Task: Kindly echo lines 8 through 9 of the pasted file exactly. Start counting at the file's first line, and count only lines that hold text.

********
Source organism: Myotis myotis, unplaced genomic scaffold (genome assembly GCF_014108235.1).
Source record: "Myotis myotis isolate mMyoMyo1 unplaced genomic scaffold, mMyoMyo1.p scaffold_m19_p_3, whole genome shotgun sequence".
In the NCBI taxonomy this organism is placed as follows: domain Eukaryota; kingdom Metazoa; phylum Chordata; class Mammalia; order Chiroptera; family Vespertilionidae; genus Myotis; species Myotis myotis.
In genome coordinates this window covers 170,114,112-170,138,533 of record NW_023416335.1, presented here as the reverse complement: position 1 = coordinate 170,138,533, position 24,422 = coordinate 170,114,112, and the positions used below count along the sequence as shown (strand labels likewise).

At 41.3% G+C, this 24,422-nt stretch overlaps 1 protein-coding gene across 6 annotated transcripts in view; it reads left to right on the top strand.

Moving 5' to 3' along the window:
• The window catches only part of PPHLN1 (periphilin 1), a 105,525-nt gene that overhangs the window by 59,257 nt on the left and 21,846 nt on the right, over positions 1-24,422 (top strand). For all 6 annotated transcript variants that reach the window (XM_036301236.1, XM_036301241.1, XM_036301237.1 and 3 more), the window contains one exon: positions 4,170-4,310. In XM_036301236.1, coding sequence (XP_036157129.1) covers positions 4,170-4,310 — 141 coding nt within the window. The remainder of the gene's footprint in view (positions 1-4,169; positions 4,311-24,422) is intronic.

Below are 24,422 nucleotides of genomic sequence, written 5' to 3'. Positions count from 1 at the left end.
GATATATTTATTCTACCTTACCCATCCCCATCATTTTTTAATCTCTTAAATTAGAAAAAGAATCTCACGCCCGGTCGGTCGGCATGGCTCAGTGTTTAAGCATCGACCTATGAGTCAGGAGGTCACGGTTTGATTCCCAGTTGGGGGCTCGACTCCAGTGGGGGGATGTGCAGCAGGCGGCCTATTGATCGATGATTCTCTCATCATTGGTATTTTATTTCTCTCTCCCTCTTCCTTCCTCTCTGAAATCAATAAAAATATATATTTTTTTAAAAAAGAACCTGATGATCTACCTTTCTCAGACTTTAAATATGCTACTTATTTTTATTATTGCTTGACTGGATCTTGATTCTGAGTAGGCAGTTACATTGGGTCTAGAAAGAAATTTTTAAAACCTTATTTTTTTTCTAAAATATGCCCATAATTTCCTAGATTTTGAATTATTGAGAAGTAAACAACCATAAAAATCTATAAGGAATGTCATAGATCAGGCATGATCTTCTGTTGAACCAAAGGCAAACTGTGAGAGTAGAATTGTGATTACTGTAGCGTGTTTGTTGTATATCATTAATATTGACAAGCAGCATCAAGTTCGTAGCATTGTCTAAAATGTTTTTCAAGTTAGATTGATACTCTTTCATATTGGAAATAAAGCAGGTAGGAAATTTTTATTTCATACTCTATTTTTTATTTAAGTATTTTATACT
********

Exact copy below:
Below are 24,422 nucleotides of genomic sequence, written 5' to 3'. Positions count from 1 at the left end.
GATATATTTATTCTACCTTACCCATCCCCATCATTTTTTAATCTCTTAAATTAGAAAAAGAATCTCACGCCCGGTCGGTCGGCATGGCTCAGTGTTTAAGCATCGACCTATGAGTCAGGAGGTCACGGTTTGATTCCCAGTTGGGGGCTCGACTCCAGTGGGGGGATGTGCAGCAGGCGGCCTATTGATCGATGATTCTCTCATCATTGGTATTTTATTTCTCTCTCCCTCTTCCTTCCTCTCTGAAATCAATAAAAATATATATTTTTTTAAAAAAGAACCTGATGATCTACCTTTCTCAGACTTTAAATATGCTACTTATTTTTATTATTGCTTGACTGGATCTTGATTCTGAGTAGGCAGTTACATTGGGTCTAGAAAGAAATTTTTAAAACCTTATTTTTTTTCTAAAATATGCCCATAATTTCCTAGATTTTGAATTATTGAGAAGTAAACAACCATAAAAATCTATAAGGAATGTCATAGATCAGGCATGATCTTCTGTTGAACCAAAGGCAAACTGTGAGAGTAGAATTGTGATTACTGTAGCGTGTTTGTTGTATATCATTAATATTGACAAGCAGCATCAAGTTCGTAGCATTGTCTAAAATGTTTTTCAAGTTAGATTGATACTCTTTCATATTGGAAATAAAGCAGGTAGGAAATTTTTATTTCATACTCTATTTTTTATTTAAGTATTTTATACT